Training An Old Dog

By January 15, 2019Dog Training

“Teaching An Old Dog New Tricks”

Here we are going to talk about training an old dog & guide you past the hearsay. That old wise tale, “You can’t teach an old dog new tricks” is completely false. You can ALWAYS train an old dog. As dog trainers, there’s one statement we hear all the time; “My dog is too old to train so there’s no point in training him/her”. First of all, we can ALWAYS train or continue training your dog. It’s not too late, I PROMISE. There’s no age too young and no dog that’s too old. Whoever told you that is lying to you & we will tell you why.

Sometimes life keeps you busy, or you just haven’t had the time to train your dog. Well now years have gone by and your dog is counter surfing or begging for food. Maybe they refuse to listen to you. Maybe they drag you down the street on your morning walks. Well, you’ve probably given up and just accepted the fact that you have to settle with Fido disobeying and taking control. Well I’m here to tell you that there is hope. Sure it may be a little more difficult & may take a little extra time and attention but with all things, you have to be patient and give a little TLC. Therefore you also have to remember that these behaviors are a direct result of OUR lack of due diligence. We have to teach our dog standards and continue to enforce these standards.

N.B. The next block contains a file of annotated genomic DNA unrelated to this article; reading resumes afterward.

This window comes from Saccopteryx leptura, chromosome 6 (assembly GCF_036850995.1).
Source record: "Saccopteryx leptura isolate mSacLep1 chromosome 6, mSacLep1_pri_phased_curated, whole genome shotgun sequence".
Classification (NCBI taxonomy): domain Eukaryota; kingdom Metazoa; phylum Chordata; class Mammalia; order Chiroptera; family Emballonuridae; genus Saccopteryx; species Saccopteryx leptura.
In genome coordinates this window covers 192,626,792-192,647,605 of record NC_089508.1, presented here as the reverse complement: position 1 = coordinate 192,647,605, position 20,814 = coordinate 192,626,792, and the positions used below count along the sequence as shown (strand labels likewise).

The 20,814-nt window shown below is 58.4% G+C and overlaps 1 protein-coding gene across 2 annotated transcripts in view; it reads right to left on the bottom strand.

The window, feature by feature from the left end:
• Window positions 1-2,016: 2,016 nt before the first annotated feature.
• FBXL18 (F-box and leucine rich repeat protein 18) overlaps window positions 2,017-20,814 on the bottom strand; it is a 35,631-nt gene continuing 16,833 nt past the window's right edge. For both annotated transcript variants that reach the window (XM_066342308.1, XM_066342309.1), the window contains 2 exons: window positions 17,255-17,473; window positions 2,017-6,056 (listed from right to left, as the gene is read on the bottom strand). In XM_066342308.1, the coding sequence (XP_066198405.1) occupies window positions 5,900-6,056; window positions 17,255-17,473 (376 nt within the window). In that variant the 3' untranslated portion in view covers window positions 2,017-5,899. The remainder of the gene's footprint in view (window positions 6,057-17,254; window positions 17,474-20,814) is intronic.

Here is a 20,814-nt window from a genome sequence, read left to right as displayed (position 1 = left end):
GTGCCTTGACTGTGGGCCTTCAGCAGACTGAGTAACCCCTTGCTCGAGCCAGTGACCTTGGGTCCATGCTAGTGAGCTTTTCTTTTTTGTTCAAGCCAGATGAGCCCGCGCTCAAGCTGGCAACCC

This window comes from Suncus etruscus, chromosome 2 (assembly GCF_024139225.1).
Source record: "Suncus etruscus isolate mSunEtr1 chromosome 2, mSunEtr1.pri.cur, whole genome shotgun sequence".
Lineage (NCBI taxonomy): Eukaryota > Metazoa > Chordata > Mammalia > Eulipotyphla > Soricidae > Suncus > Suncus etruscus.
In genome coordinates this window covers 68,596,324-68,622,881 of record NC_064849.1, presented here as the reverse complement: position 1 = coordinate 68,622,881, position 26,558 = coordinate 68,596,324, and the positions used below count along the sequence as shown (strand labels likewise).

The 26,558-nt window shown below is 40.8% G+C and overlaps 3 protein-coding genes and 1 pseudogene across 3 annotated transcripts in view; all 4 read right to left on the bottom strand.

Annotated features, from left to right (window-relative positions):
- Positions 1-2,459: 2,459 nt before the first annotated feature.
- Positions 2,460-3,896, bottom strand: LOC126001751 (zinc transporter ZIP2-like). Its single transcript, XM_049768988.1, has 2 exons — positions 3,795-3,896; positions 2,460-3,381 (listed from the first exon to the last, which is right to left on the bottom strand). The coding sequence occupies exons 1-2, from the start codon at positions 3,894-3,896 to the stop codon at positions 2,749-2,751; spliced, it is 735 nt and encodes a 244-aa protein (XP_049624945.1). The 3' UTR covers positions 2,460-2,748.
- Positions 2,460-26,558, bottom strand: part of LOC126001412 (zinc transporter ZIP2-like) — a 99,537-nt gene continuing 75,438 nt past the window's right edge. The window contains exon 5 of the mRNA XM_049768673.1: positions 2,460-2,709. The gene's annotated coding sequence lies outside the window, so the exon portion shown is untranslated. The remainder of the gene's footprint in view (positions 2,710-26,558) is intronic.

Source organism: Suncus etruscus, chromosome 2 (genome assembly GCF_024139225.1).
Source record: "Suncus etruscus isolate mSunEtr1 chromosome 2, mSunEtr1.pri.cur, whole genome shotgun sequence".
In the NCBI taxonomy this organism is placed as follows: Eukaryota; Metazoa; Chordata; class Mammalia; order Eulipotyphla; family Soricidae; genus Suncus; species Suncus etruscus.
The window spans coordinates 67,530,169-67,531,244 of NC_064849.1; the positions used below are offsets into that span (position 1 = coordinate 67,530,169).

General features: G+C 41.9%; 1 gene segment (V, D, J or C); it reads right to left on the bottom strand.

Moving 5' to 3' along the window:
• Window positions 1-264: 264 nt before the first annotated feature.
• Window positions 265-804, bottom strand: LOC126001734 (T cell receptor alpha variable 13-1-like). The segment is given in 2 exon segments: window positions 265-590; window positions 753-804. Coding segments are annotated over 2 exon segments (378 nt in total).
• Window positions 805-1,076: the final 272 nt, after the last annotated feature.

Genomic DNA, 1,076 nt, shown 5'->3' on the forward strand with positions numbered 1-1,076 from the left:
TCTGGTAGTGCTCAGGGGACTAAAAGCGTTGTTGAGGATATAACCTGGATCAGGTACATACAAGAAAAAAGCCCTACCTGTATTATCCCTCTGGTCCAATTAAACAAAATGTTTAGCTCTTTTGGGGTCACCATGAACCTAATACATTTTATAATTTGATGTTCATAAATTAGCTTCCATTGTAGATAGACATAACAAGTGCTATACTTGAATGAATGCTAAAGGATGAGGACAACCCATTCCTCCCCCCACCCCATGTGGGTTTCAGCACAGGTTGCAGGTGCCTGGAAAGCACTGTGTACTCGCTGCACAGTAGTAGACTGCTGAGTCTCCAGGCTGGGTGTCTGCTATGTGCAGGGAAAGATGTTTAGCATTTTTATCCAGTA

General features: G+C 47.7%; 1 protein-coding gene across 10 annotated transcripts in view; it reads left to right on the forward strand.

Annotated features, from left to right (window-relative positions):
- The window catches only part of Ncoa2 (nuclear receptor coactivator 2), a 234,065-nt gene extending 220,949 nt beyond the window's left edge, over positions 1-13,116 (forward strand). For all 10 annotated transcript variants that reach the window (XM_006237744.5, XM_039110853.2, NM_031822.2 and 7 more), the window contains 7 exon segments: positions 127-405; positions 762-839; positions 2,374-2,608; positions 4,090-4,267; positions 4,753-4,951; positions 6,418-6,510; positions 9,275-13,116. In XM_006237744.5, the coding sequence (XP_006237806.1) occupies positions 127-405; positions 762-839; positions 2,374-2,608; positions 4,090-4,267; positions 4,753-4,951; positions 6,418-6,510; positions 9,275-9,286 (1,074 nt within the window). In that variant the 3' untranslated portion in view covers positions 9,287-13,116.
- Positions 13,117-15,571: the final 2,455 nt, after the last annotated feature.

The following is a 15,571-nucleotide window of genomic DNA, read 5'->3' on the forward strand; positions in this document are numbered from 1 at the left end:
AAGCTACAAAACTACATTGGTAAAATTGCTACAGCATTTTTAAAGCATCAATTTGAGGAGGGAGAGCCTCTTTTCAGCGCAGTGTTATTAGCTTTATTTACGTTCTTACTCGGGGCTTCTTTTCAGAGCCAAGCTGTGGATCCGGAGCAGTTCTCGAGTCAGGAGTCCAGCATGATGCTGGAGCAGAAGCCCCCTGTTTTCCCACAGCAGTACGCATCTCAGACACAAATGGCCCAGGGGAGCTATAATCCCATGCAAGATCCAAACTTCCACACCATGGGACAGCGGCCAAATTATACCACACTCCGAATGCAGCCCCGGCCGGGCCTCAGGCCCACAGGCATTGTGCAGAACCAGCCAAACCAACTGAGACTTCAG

Over the years your dog has established his own habits & hasn’t properly learned what we expect out of them. You can make all the excuses you want, but we have to move on and learn from our mistakes. Which leads me to the start…

First things first: Establishing A Baseline

We need to establish which behaviors we deem as disobedient or “bad habits” and furthermore what our short term and long term goals are with your dog. The best way to do this is by setting up a Free Evaluation at Global K9 Protection Services, The K9 Experts. If you are too far away from us, set up an eval with a reputable trainer in your area.

Let’s start by pulling out a notepad and writing down your long term and short term goals. That way you can visualize each individual goal & breakdown an approach for each. Likewise I would make a separate page for each “bad behavior” (maybe even two pages depending on how digressed each behavior is) so you or your trainer can break down; where you went wrong, how did we get to this point, how do we fix it, training notes & progressions. Within these notes, we truly want to be honest with ourselves because we can truly teach your dog what you expect out of him.